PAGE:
Like its little brother’s tasting notes, the 85% Buru is also in the earthy, nutty and floral corner. Nutty and earthy definitely, a good mix of intense coffee flavour and walnuts, with the subtle sweetness of dried cherries and other indeterminable “stone fruits” (not apricots). But the floral none of us caught.
Generally the 85% Buru is a nice bar that we all liked.
100% Buru dark chocolate bar
OK, 100% bars are extreme. Yep, I was reminded again why I’m a little scared of them. Intense and astringent all the way through, with a very chocolatey-back-of-the-throat aftertaste, this is not a bar for the faint-hearted.
It was a slower melt than the others but it was smooth. To me, the chocolatey flavour of this bar was reminiscent of the Original Beans Papua Kerafat bar (sans the pear/fruity tones). The overall flavour was in the Earthy corner, aftertaste was slightly smoky and woody.
It was not bitter to me, but the pure cocoa was just so astringent that I wished for some sugar to soften the edges. The non-bitterness was a nice surprise, I don’t know, I think I was expecting bitterness for some odd reason and it wasn’t there, so phew!
Next time, we will eat the chocolate backwards, from 100% to 85% to 70% : )
After the Pipiltin Cocoa disappointment, my faith in Indonesian cacao beans has been restored. I really like Molucca Chocolate bars!
Consistently crisp snap, good melt and smooth texture all indicate skilled chocolate-making. There was little difference in colour between all three bars, which I wondered about. The lighting in the 100% Buru picture above is off, by the way, in real-life the 100% Buru colour is closer to its brothers.
By tasting different bars from the same single-origin cacao source, we could really see how the percentages and bar recipes impact the final flavour of the bar. I liked that they were in the same flavour corners, but having variations in the intensity and flavour with each one, e.g cashews in the 70% vs walnuts in the 85%.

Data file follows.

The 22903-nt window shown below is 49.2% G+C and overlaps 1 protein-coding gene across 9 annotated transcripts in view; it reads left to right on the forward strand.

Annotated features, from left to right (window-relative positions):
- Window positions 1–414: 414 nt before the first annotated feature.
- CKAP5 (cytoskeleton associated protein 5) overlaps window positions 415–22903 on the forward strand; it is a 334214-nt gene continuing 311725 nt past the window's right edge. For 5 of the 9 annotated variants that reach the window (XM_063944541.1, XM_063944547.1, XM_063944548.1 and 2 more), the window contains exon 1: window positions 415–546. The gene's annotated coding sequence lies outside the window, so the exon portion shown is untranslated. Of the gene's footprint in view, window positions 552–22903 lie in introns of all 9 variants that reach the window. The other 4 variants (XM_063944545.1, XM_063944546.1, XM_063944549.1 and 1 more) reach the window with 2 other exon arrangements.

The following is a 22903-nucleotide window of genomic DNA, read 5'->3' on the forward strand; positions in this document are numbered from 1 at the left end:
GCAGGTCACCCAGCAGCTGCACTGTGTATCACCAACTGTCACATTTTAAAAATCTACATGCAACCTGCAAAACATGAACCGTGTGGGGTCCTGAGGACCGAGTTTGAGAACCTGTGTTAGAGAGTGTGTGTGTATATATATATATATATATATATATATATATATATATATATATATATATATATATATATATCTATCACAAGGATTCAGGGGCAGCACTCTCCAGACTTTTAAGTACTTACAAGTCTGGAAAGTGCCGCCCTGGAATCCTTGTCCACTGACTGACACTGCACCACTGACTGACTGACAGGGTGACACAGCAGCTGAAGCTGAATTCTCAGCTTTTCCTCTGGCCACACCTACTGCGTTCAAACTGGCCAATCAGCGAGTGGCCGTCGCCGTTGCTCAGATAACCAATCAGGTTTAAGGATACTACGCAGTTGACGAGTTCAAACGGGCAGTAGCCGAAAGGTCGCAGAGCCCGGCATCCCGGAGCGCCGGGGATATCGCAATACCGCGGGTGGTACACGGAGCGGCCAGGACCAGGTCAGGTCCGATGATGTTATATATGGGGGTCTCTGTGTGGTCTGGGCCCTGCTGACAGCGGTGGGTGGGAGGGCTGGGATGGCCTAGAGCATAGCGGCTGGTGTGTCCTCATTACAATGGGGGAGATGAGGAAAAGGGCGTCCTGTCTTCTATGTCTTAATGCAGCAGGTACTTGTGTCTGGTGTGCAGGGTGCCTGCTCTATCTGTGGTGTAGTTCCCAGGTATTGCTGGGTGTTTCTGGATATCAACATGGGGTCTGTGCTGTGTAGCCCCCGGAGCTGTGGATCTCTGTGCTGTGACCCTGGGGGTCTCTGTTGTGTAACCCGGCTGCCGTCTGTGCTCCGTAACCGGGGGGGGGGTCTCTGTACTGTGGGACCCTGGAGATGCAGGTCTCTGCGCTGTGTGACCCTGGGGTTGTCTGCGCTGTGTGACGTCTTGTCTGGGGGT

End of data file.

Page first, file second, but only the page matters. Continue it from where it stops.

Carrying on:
Yay hooray for Molucca! Looking forward to trying their Dominican Republic and Peru bars!
A short edit, from Yohanes Makmur of Molucca Chocolate: “One thing I would like to mention about the floral note that we listed for cacao beans from Buru is that we have had 2 shipments from the same farmer in Buru. The first shipment’s beans had good jasmine aroma that was not prominent in the 2nd shipment. We suspected that the volume of the shipment requested had an impact on the final result, as the farmer had to reach out to other farmers to buy the beans and fermented them in his facility. Terroir might play a major role.”
More on Molucca
- Their website is at www.moluccachocolate.com, where you can find their story, products and contact details.
- They have an online shop powered by Square (so unfortunately doesn’t work with non-US credit cards for now) with very fast shipping in the continental U.S. Contact them for shipping outside the U.S.
- If you’re in the California/Bay-area, the Molucca Chocolate guys (and girls!) can often be found in artisanal, craft food markets so keep an eye out.
- If you’re a chocolate shop owner/manager and interested in their chocolate, get in touch with them on how to get their chocolate wholesale.
See you in the next episode of the Indonesian Chocolate Series!